Michael Tuchner's Villain (1971) is one of the stronger British Gangster films from the late 1960s/early 1970s cycle that included the original Get Carter among others and has Richard Burton in one of the darkest performances of his career as the title character Vic Dakin, a murderous, woman-hating, gay gangster that wants everyone to be frightened of him and will stop at nothing to get wants he wants, when he wants it or else. Ian McShane is his bisexual lover who sleeps with many woman and Nigel Davenport is the cop who wants to stop him. He plans a serious heist that will only increase his money and power, but he has more enemies than ever.

I am impressed with how gutsy this all was and still is, still seems. Everyone is good in it and the script by the hit-and-miss team of Dick Clement & Ian La Frenais is some of the best work they ever turned out. Some points never worked, others hold up well, this is well shot (see more below) and is a gritty British big screen experience with ironic gloss often. Vic is supposed to be the mother-obsessed real life gangster Ronnie Kray, minus his equally deadly brother, but that liberty is somewhat forgivable. Ben Kingsley was trying to do what Burton was doing here in Sexy Beast (reviewed elsewhere on this site) to some degree of success, if not as deadly.

It is still a key gangster film few (especially fans of the genre in the U.S.) have seen. Nice to see it on an official DVD. T.P. McKenna, Donald Sinden, Joss Ackland, Cathleen Nesbitt, Elizabeth Knight, Brook Williams and Clive Francis also star.

There are sadly no extras, but this was roughly remade only a year later as Sitting Target, reviewed elsewhere on this site.

The newcomer on the list is Jim Taihutti's Wolf (2013), a Dutch entry about the title character (Marwan Kenzari) with a good younger brother he is trying to help, a father who is not happy with him, a mother who is powerless to do much about it and street friends up to no good including a best friend we join stealing motorcycles from a dealership in the middle of the night. After showing up a fighter at a local gym, its owner offers him the chance to make some serious, honest money fighting, but does he have the discipline to do it? Also, more of the criminal element is around including a Turkish gangster head who would like him to throw the fight.

Though we have seen some of this before, this is well done, consistent, with few off moments (a montage set to a bad Hip Hop song where the narrative practically stops while they enjoy selling and partying on the proceeds of some illegal drugs is a mistake) holds this back from being great, but it has enough moments that it deserves a wider audience. There is some comedy here too, not necessarily dark.

Extras include a Music Documentary, Making Of piece, Wolf Training by Marwan Kenzari, Original Theatrical Trailer, Music Video and Behind The Scenes featurette.

The 1080p 2.35 X 1 digital High Definition image on Elite is really nice and consistent throughout, looking as good as I have ever seen it, save that sometimes it seems the color range and light might be a bit more subdued than it should be in many shots versus how this film ought to look. Otherwise, you will be very surprised. The 1080p 1.85 X 1 digital High Definition image transfer on America has the newly added materials looking color and detailed-challenged, but that was the only condition they sadly survived in. Both films can show the age of the materials used, but are meant to be seen on a big screen and hold up extremely well on that front.

Director of Photography Philip H. Lathrop (Point Blank, the original Pink Panther, They Shoot Horses, Don't They?, The Americanization Of Emily (see the Blu-ray elsewhere on this site), The Driver) shot the film in real 35mm anamorphic Panavision, then it was processed in DeLuxe Color. Grain is just fine without being a problem as if it were second-generation and there are some interesting shots throughout.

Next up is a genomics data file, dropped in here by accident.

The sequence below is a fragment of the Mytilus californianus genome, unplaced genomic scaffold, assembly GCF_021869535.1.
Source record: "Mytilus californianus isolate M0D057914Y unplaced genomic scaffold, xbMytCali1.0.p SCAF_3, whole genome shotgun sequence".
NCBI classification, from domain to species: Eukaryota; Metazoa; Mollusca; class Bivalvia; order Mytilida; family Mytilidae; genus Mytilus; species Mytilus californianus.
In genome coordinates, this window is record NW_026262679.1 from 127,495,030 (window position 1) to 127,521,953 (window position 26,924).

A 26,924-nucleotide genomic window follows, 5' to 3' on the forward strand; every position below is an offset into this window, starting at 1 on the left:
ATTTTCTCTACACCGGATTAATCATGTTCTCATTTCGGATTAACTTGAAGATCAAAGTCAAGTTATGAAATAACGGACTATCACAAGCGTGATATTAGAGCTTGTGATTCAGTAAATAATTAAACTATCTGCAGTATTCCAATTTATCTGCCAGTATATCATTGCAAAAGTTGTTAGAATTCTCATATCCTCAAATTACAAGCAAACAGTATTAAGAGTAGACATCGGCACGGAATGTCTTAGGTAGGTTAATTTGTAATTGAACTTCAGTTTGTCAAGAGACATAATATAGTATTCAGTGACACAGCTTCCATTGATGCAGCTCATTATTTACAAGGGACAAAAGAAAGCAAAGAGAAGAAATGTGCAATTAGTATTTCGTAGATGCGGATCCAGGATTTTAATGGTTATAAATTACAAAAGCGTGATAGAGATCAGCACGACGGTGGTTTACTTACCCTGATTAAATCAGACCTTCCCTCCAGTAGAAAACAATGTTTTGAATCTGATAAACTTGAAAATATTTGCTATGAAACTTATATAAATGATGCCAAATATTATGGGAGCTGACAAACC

Leone's longtime Director of Photography Tonino Delli Colli, A.I.C., delivers some of the greatest work of his career on America, even more apparent from the footage in rough shape, where you can see what he was going for with Leone and what a true loss the original footage in top shape actually is. Here is also an example of where the look is styled down, but intelligently, versus so many bad shoots (especially HD of late) that have no point. Amazing!

The anamorphically enhanced 2.35 X 1 image on Villain was lensed by Director of Photography Christopher Callis, B.S.C., who more than proved how he could push the scope from on Donen's Arabesque (1967, reviewed elsewhere on this site) and not that fancy, we still get our share of amazing and deceptively easy shots that most cameramen could not pull off. Also shot in real 35mm anamorphic Panavision and issued in three-strip, dye-transfer Technicolor, this copy is softer than I would have liked and looks more like a MetroColor print. This deserves a Blu-ray!

The anamorphically enhanced 1.85 X 1 black and white image on Wolf may be an HD shoot, but someone knew what they were doing and got it to look good, like Kodak Tri-X or Plus-X film, making it one of the best b/w HD shoots I have seen to date, if lacking detail and definition. Wonder how this would look in 1080p?

Both Blu-ray films were theatrical monophonic releases, with the DTS-HD MA (Master Audio) 1.0 Mono lossless mix on Elite a bit rougher and more strident than expected, despite the fact that the Isolated Music Score by the great Jerry Fielding is in stereo and sounds really good. The sound needs an upgrade if possible. The DTS-HD MA (Master Audio) 5.1 lossless mix on America does what it can with the original sound, having gone back to the original sound elements, it is a sometimes quiet film and some dialogue recording shows its age, even with some distortion. This was the last major epic film issued with monophonic sound, but Ennio Morricone's great score is here in stereo in the mix.

The lossy Dolby Digital 2.0 Mono on Villain is the weakest-sounding film here, with the audio sounding down a generation. I know this can sound better. The lossy Dolby Digital 5.1 on Wolf is not bad and joins America in the middle sonically of the three, with its surrounds kicking in at times and landing up quiet at others. Its budget limits show a bit.

You can order The Killer Elite limited edition Blu-ray among other exclusive releases while supplies last at this link:


and to order the Villain Warner Archive DVD, go to this link for it and many more great web-exclusive releases at:


- Nicholas Sheffo